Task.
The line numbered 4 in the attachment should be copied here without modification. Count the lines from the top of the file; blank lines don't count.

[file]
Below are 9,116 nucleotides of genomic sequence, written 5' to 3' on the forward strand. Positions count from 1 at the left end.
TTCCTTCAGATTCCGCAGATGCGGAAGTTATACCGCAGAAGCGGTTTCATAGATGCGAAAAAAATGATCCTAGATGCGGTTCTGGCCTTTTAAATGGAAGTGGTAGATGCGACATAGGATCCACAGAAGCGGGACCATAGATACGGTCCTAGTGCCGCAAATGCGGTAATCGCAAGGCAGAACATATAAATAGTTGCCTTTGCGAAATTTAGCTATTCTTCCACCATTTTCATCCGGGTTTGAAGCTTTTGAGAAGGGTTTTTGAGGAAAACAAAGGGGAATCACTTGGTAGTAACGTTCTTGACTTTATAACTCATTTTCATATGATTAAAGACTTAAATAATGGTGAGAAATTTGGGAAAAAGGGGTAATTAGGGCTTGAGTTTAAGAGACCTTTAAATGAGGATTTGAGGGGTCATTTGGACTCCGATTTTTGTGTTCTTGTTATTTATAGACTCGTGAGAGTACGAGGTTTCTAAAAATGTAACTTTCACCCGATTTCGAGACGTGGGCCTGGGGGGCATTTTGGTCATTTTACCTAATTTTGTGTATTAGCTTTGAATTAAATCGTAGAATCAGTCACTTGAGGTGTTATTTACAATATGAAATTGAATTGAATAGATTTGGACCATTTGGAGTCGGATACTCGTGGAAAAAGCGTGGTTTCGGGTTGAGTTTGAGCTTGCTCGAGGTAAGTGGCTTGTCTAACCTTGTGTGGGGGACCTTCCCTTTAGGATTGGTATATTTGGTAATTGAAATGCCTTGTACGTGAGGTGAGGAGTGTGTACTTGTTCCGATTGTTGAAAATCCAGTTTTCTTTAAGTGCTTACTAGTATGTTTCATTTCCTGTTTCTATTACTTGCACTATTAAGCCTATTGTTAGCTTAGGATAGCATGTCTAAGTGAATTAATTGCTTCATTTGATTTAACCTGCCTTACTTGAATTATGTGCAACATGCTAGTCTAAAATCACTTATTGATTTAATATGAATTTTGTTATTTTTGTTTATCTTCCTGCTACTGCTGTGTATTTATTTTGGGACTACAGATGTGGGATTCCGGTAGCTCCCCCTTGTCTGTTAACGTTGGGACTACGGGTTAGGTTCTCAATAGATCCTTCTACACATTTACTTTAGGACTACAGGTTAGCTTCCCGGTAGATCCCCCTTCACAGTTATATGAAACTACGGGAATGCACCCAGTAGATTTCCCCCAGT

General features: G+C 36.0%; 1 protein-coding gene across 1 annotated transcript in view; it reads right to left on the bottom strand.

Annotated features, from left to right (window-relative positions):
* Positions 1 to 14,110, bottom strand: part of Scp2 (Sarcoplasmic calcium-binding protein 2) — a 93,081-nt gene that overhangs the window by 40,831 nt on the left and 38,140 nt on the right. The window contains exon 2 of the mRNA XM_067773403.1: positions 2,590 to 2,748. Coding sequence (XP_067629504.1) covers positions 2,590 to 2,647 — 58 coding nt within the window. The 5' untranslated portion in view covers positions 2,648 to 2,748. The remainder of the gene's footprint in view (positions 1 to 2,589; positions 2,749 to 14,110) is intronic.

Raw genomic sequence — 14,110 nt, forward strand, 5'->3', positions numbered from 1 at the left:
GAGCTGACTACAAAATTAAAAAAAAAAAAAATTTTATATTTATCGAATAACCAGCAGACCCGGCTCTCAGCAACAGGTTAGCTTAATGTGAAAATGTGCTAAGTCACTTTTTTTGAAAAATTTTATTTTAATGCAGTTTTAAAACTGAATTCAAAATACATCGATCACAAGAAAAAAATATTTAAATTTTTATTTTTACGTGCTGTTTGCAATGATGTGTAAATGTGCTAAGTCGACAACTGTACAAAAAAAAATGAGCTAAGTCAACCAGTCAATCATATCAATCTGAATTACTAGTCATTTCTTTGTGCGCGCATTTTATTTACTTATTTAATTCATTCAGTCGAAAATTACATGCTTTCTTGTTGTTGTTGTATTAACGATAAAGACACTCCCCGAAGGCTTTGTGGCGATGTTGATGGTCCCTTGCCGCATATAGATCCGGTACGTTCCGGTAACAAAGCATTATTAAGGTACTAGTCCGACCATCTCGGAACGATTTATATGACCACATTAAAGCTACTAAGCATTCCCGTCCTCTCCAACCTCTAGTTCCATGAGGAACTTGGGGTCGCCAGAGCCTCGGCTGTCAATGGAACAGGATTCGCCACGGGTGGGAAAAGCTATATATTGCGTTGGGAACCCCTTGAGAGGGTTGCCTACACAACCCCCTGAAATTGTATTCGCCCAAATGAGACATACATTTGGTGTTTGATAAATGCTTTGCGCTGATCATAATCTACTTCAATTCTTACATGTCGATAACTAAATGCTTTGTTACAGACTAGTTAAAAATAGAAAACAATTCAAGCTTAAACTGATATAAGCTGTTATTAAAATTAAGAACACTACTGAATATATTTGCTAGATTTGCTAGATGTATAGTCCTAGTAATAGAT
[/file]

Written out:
Annotated features, from left to right (window-relative positions):